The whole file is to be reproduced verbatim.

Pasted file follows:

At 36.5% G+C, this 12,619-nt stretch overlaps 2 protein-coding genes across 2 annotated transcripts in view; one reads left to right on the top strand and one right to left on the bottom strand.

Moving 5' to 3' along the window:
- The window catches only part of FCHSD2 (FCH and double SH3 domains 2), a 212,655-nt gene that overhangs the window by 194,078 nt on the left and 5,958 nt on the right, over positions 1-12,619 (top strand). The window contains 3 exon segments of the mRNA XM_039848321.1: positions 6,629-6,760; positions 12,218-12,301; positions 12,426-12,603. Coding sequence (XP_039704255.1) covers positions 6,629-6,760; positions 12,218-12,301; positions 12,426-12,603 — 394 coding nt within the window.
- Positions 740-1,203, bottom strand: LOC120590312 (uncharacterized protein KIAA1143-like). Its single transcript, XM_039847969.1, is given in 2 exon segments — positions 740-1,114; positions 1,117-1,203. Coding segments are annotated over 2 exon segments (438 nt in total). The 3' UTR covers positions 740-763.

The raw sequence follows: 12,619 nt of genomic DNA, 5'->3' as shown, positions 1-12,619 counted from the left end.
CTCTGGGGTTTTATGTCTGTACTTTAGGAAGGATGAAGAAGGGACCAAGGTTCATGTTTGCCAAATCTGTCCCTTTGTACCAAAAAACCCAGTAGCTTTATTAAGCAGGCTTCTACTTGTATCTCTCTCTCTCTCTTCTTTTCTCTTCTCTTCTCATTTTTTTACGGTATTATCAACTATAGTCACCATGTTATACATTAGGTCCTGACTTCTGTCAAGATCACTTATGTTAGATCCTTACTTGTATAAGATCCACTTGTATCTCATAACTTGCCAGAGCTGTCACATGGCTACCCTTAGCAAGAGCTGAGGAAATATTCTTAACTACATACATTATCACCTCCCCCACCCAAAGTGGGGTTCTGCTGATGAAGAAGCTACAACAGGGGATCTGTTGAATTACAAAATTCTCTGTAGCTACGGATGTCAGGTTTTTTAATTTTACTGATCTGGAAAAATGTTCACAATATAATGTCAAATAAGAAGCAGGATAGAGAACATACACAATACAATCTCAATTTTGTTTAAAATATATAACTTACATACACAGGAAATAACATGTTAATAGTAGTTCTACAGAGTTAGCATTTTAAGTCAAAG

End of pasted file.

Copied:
At 36.5% G+C, this 12,619-nt stretch overlaps 2 protein-coding genes across 2 annotated transcripts in view; one reads left to right on the top strand and one right to left on the bottom strand.

Moving 5' to 3' along the window:
- The window catches only part of FCHSD2 (FCH and double SH3 domains 2), a 212,655-nt gene that overhangs the window by 194,078 nt on the left and 5,958 nt on the right, over positions 1-12,619 (top strand). The window contains 3 exon segments of the mRNA XM_039848321.1: positions 6,629-6,760; positions 12,218-12,301; positions 12,426-12,603. Coding sequence (XP_039704255.1) covers positions 6,629-6,760; positions 12,218-12,301; positions 12,426-12,603 — 394 coding nt within the window.
- Positions 740-1,203, bottom strand: LOC120590312 (uncharacterized protein KIAA1143-like). Its single transcript, XM_039847969.1, is given in 2 exon segments — positions 740-1,114; positions 1,117-1,203. Coding segments are annotated over 2 exon segments (438 nt in total). The 3' UTR covers positions 740-763.

The raw sequence follows: 12,619 nt of genomic DNA, 5'->3' as shown, positions 1-12,619 counted from the left end.
CTCTGGGGTTTTATGTCTGTACTTTAGGAAGGATGAAGAAGGGACCAAGGTTCATGTTTGCCAAATCTGTCCCTTTGTACCAAAAAACCCAGTAGCTTTATTAAGCAGGCTTCTACTTGTATCTCTCTCTCTCTCTTCTTTTCTCTTCTCTTCTCATTTTTTTACGGTATTATCAACTATAGTCACCATGTTATACATTAGGTCCTGACTTCTGTCAAGATCACTTATGTTAGATCCTTACTTGTATAAGATCCACTTGTATCTCATAACTTGCCAGAGCTGTCACATGGCTACCCTTAGCAAGAGCTGAGGAAATATTCTTAACTACATACATTATCACCTCCCCCACCCAAAGTGGGGTTCTGCTGATGAAGAAGCTACAACAGGGGATCTGTTGAATTACAAAATTCTCTGTAGCTACGGATGTCAGGTTTTTTAATTTTACTGATCTGGAAAAATGTTCACAATATAATGTCAAATAAGAAGCAGGATAGAGAACATACACAATACAATCTCAATTTTGTTTAAAATATATAACTTACATACACAGGAAATAACATGTTAATAGTAGTTCTACAGAGTTAGCATTTTAAGTCAAAG